The islands need interceptor missiles to fend off possible attack from North Korea.
If North Korea’s Kim Jung-un decides to use his all-but-inevitable nuclear ICBM to strike the United States, his target might be Hawai’i. While the U.S. must continue to develop its continental anti-missile systems, it is past time to focus on improving the defenses of America’s 50th state.
Perhaps Pyongyang intends to use this capability as a bargaining chip, or a tool for continued provocation. But Hawai’i, isolated from the U.S. mainland and less well defended against ballistic missiles, might also be the ideal target for an actual DPRK attack. North Korean leaders may think it is the one strike they might get away with while dealing the hated Americans a crippling military and psychological blow. Russian or Chinese leaders in the right set of bad circumstances could reach the same conclusion.
For the people of Hawai’i, their elected representatives, and the military commands charged with defense of the state, there are several interconnected implications. The Hawai’i Emergency Management Agency, or HEMA, is commencing an effort to prepare residents and visitors for a potential nuclear missile attack from North Korea. But this has drawn fire from critics who call the program unnecessary and a threat to Hawai’i’s island-paradise image.
Hawai’i’s Congressional representatives have expressed confidence in the existing U.S. missile defense system, whose interceptors are based in California and Alaska, and touted a long-term effort to bring an advanced missile-tracking radar to the state. But U.S. Pacific Command boss Adm. Harry Harris Jr. told lawmakers in April to consider nearer-term measures. Harris said the existing system could be “overwhelmed” by an ICBM attack. If that happened, he said, “someone would have to make a decision about which ones to take out or not.”
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The urgency is underscored by the July 29 launch of a second North Korean ICBM that was apparently more capable than the first one, launched just last month. Time is not on Hawai’i’s side. Immediate action is required to improve island defenses and readiness, and establish a credible deterrent. HEMA’s program is a must, even if it ruffles tourist boards' feathers. Continued development and testing of the continental U.S.-based defense system is also necessary. But the Hawai’i-specific defensive efforts are as, if not more, important.
An amendment to the 2018 National Defense Authorization Act has been introduced by U.S. Rep. Colleen Hanabusa. It requires the defense secretary to protect the missile test, training and evaluation operations of the Pacific Missile Range Facility, or PMRF, and assess Homeland Discrimination Radar-Hawaii (HDR-H). PMRF is the largest such range in the world, used for tests and exercises from small-scale to large, multi-battle group engagements. The new radar will improve the U.S. ability to track incoming missiles in the midflight over the Pacific, but won’t be operational until 2023 at the earliest. The amendment also directs the Missile Defense Agency to test and evaluate the capability of the new SM-3 Block IIA missile to hit an ICBM, but only after addressing PMRF and the radar. The stated rationale is that this amendment is a logical, sequenced approach to missile defense of the United States.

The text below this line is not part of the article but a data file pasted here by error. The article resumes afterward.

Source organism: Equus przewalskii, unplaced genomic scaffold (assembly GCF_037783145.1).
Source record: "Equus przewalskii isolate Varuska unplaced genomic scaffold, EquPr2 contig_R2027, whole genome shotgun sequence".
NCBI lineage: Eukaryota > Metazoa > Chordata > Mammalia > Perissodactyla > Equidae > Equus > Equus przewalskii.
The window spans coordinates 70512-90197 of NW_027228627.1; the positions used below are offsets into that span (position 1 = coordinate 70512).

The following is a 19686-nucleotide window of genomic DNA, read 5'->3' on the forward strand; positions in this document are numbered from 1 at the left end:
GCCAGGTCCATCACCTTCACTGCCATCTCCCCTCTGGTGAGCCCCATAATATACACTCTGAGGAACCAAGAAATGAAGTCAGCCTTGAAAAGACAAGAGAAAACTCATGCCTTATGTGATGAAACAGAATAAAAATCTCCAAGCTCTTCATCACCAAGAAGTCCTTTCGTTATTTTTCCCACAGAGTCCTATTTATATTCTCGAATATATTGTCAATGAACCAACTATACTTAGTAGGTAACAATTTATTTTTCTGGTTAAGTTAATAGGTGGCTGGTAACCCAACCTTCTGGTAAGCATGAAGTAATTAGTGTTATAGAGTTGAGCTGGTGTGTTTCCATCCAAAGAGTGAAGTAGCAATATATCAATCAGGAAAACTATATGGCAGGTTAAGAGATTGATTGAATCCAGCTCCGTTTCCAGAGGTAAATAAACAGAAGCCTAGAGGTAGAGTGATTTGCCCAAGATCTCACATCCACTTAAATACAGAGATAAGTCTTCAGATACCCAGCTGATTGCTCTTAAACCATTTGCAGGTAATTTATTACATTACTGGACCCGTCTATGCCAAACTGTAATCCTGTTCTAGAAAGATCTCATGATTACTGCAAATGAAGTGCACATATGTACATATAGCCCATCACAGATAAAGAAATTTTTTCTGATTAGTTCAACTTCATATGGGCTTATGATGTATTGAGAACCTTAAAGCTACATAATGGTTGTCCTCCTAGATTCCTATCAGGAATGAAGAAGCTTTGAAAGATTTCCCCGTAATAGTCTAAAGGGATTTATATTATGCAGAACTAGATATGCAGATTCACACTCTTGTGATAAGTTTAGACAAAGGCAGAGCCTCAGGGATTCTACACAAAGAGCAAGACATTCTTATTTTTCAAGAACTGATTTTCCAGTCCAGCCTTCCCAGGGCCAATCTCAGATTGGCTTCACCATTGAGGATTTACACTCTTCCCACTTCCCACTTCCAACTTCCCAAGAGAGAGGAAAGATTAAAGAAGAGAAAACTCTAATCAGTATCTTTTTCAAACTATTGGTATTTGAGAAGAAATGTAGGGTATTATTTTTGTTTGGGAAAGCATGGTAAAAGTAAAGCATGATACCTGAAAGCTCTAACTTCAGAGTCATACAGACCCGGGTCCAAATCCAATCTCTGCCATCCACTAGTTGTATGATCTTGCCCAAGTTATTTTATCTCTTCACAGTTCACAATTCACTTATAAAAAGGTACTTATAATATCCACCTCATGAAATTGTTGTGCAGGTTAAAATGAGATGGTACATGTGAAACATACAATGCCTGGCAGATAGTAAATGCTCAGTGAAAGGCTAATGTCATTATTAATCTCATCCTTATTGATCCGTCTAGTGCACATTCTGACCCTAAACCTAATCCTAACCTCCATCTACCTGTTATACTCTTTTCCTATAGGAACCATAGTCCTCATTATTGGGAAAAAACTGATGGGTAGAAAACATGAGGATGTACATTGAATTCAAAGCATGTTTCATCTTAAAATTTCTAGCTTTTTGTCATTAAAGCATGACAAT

Insistence on maintaining the test capability of the PMRF, which is essential to missile-defense development, is laudable, and interest in ensuring the viability of the HDR-H is understandable. However, neither will address the urgent need to improve our defenses to counter a near-term attack.
Missile defense capability for Hawai’i must be pursued on a pace equal to or beyond Kim Jong-un’s missile program. North Korea is not doing more-of-the-same, and we cannot continue in a business-as-usual manner. The assessments mentioned in the NDAA must be accomplished aggressively, ideally inside the allowed timelines. Once complete, pursuit of near-term improvements is imperative. In particular, using the Aegis Ashore sensors at PMRF for operational surveillance in addition to the current test activity would be an important step in defending Hawai’i. An effort to team up Aegis Ashore with sufficient SM-3 interceptors, and possible the Terminal High Altitude Area Defense (THAAD) system, must be pursued. These near-term solutions are available, and while likely not perfect, can provide both capability and deterrence on a pace to match North Korea’s development program.
When Hawai’i’s elected representatives return home for the August recess, they no doubt will hear a lot about this from their constituents. They should reassure the voters by pledging to see their sequenced plan executed quickly, and promise to advocate near-term defensive options.
NEXT STORY: What’s Left to Sanction in North Korea?